Tuesday, September 23, 2014
Text Size

Editorial: A lesson about the use of power

Once destroyed, historical relics are gone forever

The Leader-Post

The man who literally wrote the book on Lake Diefenbaker and the Gardiner Dam gently declined to cast judgment on whether the massive project that built them in the 1960s was worthwhile.

 

Max Macdonald conceded the project's contributions to irrigation, flood control, recreation and the generation of electricity, but said more time must pass for it to be assessed.

And in his interviews about his 1999 book The Dam The Drought Built, he seemed saddened as he talked about the fate of Mistaseni, the sacred relic - a rock, estimated at 400 tons - in the valley of the South Saskatchewan River. It was a sacred place to First Nations - until the federal and provincial governments agreed to dam the river and somebody, somewhere decreed this sacred stone must go.

A campaign to preserve or even relocate Mistaseni (also spelled "Mistusinne" or "Mistasiniy" and pronounced like "misstoss-annee") was started. The StarPhoenix (where Macdonald was then editor-in-chief) covered it sympathetically.

Despite this, Mistaseni was destroyed by explosives in December 1966. Contemporary sources are lean on why this happened, but they suggest that federal government experts concluded it would endanger boats in the reservoir.

Granted, moving an object of 400 tons would be tough even today, but it's hard to believe this culturally important shrine could not have been left in place, and marked on marine charts and with buoys.

It would have been a gesture of respect to First Nations. It also would have been a reminder that man-made structures are passing things. At some point - maybe a century or two hence - that dam will be dismantled and Mistaseni would be there.

To put this in context, remember the outrage the world felt when the Afghani Taliban blew up centuries-old sculptures in 2000. Or recall how we seethe when a war memorial is desecrated - and you get an idea of the outrageousness of this act. As Macdonald (later the publisher of The Leader-Post) noted in his book, at least one settler's grave was carefully relocated by federal government crews. Why could the same respect not have been accorded to Mistaseni?

With this summer's rediscovery of Mistaseni's remnants by diver Steven Thair and his team, it's been observed that destroying a sacred First Nations object like it simply would not happen today. If so, good.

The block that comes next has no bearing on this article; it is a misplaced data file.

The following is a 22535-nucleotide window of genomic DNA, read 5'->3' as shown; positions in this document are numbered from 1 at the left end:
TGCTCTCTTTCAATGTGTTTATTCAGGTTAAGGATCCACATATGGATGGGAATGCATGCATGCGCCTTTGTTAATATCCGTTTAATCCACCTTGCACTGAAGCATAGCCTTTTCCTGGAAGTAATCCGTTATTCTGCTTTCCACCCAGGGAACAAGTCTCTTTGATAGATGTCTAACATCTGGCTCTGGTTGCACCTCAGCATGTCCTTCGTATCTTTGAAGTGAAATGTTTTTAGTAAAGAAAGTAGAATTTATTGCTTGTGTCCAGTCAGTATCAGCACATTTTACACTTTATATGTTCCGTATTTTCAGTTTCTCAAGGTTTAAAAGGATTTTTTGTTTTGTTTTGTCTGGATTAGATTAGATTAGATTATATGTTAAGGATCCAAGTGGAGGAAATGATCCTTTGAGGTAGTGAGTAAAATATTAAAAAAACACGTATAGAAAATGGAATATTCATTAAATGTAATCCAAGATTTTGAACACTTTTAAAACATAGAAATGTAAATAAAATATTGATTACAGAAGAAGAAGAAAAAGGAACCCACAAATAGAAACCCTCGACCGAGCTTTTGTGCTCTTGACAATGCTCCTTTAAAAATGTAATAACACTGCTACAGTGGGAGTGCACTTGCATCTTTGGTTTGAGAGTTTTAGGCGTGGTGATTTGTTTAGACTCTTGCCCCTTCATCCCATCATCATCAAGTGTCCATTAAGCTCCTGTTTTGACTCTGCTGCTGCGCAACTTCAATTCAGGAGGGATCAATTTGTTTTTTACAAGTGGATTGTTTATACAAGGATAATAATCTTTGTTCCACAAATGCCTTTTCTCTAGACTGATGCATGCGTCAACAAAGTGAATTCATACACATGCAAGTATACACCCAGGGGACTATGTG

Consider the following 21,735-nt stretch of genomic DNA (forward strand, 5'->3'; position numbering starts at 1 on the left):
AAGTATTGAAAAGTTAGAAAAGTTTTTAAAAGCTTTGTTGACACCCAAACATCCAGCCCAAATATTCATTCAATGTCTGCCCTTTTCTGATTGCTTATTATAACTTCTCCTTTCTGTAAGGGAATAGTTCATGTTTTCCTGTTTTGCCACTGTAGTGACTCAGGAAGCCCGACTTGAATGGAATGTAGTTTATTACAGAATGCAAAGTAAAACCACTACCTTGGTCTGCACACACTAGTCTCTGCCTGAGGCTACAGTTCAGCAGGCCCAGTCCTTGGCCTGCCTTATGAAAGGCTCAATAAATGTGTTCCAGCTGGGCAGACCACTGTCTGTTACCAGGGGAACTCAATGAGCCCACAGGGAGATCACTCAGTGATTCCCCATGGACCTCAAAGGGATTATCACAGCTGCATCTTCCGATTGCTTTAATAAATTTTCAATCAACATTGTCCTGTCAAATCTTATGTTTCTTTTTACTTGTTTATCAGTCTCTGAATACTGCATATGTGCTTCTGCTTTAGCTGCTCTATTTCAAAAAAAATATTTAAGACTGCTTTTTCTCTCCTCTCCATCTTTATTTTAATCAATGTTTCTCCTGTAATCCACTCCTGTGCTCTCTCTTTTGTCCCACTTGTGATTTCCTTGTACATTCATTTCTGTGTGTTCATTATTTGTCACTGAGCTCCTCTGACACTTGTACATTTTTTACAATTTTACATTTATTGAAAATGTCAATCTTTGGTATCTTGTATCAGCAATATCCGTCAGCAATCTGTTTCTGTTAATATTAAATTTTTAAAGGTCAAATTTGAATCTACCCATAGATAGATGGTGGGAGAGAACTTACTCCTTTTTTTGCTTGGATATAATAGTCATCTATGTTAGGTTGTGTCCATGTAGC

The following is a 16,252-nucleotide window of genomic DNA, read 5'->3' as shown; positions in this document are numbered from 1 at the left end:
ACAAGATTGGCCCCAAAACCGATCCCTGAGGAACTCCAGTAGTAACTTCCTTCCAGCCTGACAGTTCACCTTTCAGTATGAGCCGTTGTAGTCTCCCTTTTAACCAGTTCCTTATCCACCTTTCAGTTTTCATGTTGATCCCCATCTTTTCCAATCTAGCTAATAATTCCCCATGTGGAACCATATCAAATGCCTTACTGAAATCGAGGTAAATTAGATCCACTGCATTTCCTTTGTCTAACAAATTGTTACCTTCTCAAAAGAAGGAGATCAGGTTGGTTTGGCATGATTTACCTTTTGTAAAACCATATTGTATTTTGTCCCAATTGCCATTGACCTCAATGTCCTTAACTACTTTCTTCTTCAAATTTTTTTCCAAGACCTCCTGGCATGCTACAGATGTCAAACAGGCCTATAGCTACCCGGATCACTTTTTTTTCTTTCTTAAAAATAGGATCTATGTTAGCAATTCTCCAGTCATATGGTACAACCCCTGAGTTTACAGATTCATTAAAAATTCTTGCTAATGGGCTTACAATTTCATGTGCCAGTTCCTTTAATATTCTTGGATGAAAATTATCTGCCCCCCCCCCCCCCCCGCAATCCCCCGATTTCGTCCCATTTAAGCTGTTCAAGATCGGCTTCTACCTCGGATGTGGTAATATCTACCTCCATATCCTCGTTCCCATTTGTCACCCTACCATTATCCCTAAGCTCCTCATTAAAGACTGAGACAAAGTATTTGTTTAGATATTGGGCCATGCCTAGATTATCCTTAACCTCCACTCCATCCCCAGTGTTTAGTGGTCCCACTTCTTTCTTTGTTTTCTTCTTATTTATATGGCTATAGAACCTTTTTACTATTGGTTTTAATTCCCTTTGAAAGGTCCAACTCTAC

This story reminds us that governments and developers are not always correct and should respect the legitimate concerns of the people, race notwithstanding, affected by their decisons.

Having the legal authority to destroy something doesn't mean you should.

Let us learn once more from history and from our mistakes - mistakes like the destruction of Mistaseni.

Whatever Trevor

Dis is Trevor.

Education & Training

Blast from the past: FP archive

When is Consultation, Consultation?

Ovide Mercredi

National Chief – AFN

During a Treaty Roundtable meeting of the Alberta Chiefs, I took note of a federal government document outlining their strategy to define and ultimately impose their own form of self-government. Read more...

Letting go of residential schools

by Gilbert Oskaboose, Nov 1993 First Perspective

There is a lot of "unfinished business" in Indian Country. Garbage that we as a people have never really dealt with. Chief among them is the whole issue of those infamous residential schools and their impact on people. Read more...

OBIDIAH

obidiah picture

ANALYSIS - Bill Gallagher

gallagher picture

Under the Northern Sky by Xavier Kataquapit

Under the Northern Sky by Xavier Kataquapit

JOBS

Regional Media Officer– Temp (Until Nov 2015) –F/T Position

Office of the Leader of the Official Opposition / NDP Research Office

Location:131 Queen Street, Suite 10-02, Ottawa, ON

Responsibilities

Communicate regularly with regional media outlets (community newspapers, radio stations, student media, ethnic media, etc.) to propose ideas for interviews and opinion content Read more...

Canadian Chamber of Commerce Aboriginal Workforce Report

The Canadian Chamber of Commerce released a report that highlights initiatives to improve the workforce participation of Aboriginal peoples. 

Opportunity Found: Improving the Participation of Aboriginal Peoples in Canada’s Workforce (December 2013)  

click image to download report

Tue Sep 23 @ 3:00PM - 04:15PM
FNHMA National Conference 2014
Sun Oct 05 @ 9:00AM - 05:00PM
INIHKD & Manitoba NEAHR Conference 2014

EVENTS

September 2014
S M T W T F S
31 1 2 3 4 5 6
7 8 9 10 11 12 13
14 15 16 17 18 19 20
21 22 23 24 25 26 27
28 29 30 1 2 3 4
imageimageimageimageimage
cartoonscartoonscartoonscartoonscartoons

Current Video

RIP Percy Tuesday

 

Thanks to Althea Guiboche for allowing The First Perspective to share her video taken at the Manitowapow book launch at McNally Robinson. 

Percey sings Freddy Fender's "Wasted Days and Wasted Nights" and people join in to harmonize. 

Last Week Tonight with John Oliver (HBO): The Washington Redskins